On Tone and Willful Subjects
1. In the last few weeks, and for a few different projects, I’ve been quite immersed in the idea of “tone” in writing. Poet Robert Frost once explained tone by saying that it is “what comes through a closed door when people are speaking out of earshot.” Dictionaries and glossaries vary in their capturing of the word: some think it to be the poetic voice’s expression toward a subject (loving, angry, or solemn, for examples); others think it to be an overall mood conveyed by a work as it influences a reader’s emotional responses to that work. What, I’ve been asking, does tone (in my own writing) mean to me? Is it an attitude that I bring to a piece? Is it a practice that I develop in order to sound a certain way?
2. In a recent academic seminar, the professor talked about how we might think about our own writing in relation to the work of other academic writers who we appreciate and admire – he suggested that frequently offered advice for graduate students would be to emulate such writers, to consider their style of writing and follow the pathway that they’ve forged. The discussion between graduate students that followed was that to do so would feel like “cheating” and that the writing produced by students in that mode of emulation would be unoriginal and come off as inauthentic. Yet, when I thought about it, I could not entirely agree with my fellow students. I believe that when we appreciate a writer’s style, especially in academic genres, we do so because we see in him/her something that is fundamentally familiar to us – a tone, if you will, that we understand because it speaks to our own conceptions of what we might say and sound like, under our individual best conditions. We are not inspired, I think, by goals that seem impossible for us; we are inspired by ones that are within our grasp. An adult standing at 5 feet, 3 inches, does not stretch in order to one day have the height of a professional model nearer to 6 feet tall, but does so in order to feel at her own optimal health and may look at the results of someone nearer her height, a stretching guru to look up to for style, tone, and mentorship.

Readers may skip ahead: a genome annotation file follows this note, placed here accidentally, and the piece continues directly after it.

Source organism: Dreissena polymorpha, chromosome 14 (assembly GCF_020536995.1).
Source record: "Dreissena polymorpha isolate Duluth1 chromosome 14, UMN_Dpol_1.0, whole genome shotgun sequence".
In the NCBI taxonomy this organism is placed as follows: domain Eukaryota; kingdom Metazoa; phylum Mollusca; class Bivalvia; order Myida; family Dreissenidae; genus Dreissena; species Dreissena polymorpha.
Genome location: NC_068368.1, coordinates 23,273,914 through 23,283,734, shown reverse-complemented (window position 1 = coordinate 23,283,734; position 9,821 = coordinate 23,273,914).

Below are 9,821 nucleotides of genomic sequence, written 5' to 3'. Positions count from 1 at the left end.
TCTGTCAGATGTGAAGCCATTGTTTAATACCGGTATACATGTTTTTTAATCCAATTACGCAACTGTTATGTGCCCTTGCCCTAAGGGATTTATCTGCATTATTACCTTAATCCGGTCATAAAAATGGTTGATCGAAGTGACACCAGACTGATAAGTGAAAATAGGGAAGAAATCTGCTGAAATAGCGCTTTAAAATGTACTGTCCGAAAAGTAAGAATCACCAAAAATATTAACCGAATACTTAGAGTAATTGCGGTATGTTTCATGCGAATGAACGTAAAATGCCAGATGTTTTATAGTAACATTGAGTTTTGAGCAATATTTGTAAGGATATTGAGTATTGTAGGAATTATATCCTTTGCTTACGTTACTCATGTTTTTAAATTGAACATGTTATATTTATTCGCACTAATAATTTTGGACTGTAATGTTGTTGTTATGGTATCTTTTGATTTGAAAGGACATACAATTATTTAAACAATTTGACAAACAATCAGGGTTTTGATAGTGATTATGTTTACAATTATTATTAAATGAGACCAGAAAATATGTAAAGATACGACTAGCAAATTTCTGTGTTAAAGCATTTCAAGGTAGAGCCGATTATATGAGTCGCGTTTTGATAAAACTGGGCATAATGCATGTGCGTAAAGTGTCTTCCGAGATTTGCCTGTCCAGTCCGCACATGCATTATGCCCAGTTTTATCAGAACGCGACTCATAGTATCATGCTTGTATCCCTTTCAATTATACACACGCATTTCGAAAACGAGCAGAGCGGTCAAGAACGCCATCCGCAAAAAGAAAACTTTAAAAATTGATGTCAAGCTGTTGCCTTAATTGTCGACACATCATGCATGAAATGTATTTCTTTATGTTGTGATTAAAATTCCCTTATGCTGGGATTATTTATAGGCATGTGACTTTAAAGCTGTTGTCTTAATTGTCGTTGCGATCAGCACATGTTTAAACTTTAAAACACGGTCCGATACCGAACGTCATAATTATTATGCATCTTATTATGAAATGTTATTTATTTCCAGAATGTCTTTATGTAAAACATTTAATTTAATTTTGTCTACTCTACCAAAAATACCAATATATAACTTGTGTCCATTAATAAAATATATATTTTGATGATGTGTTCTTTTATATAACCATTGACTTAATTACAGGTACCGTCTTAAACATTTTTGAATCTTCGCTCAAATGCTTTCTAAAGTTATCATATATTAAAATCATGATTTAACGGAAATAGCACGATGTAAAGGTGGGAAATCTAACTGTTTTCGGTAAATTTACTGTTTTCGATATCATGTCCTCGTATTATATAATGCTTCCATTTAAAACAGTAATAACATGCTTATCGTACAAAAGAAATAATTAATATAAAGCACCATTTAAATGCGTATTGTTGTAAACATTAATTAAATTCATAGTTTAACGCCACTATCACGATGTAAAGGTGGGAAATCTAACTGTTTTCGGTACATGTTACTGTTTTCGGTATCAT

Here then are the two central points I wish to converge into one idea: the matter of tone in Sara Ahmed’s Willful Subjects and how I find it inspiring when I think about what I’d like to do with my own writing. I was first introduced to Ahmed during my MA, and although I haven’t read everything she’s ever written, I think she is a favourite amongst long 18th century and Victorian scholars for the way she utilizes literary texts from this era – various readings from her often found their way onto syllabi of classes in which I’d enrolled. Willful Subjects, her latest full-length work, is not an exception. In it, she utilizes a little known Grimm fairy tale, the Willful Child, as a sort of guiding metaphor throughout the entirety of the book. It’s a brilliant and meaningful reification of the story in how Ahmed chooses to use it in doing what she calls “non-philosophy,” – a point which we discussed in our RAD bookclub meeting at the time, and which you might hear Mimi and I deliberate more on in the relevant READ SO GOOD podcast.
In thinking on what this decision means then to Ahmed’s tone in the book and how I would aspire, in my own writing, to do what she does with hers, I’ve been affected by an insight or two. One must read Willful Subjects to grasp how really radical Ahmed’s message is (in this book – and others), and how it, is, by her own admission – a killjoy (check out the tagline on her blog here: http://feministkilljoys.com/) mode. Ahmed isn’t content to be dictated a certain ideology, she isn’t afraid of the counterargument, even if it goes counter to those who believe they are already working against systems of oppression.
There is in this text a tone of anger and antagonism to a world that would so brutally beat down the wilfulness of a child, and by extension other vulnerable peoples or those who would dare to oppose the value structures and ways of being of the liberal state. But that anger seems also to come from a place of love – an appreciation of the beauty of the world and things that people in it create. There is a style here, a way to read the text of this book that performs an appreciation for the aesthetic – an attention to little known stories or overlooked literary passages that goes beyond a Foucauldian mode of seeking to articulate an argument through the interdisciplinary discourses that feed into it. As much as Ahmed’s arguments are compelling and utterly thought-provoking, they are also lyrical. This is not to demean or defer the “calls to arms” she seeks to encourage; rather it is a consideration of how taking the time to craft words in beautiful ways respects the reader and demonstrates a deep love for the ideas or art that might lead to his/her liberation of mind. In thinking about Ahmed’s tone in Willful Subjects, I was reminded of a footnote in Freire’s (1970) Pedagogy of the Oppressed. In it he talks about how Che Guevara claimed that the revolutionary must be someone prompted by great love. I can totally see how Ahmed’s writing here is both revolutionary and loving too -- and inspiring, when I think about what I hope to do with mine.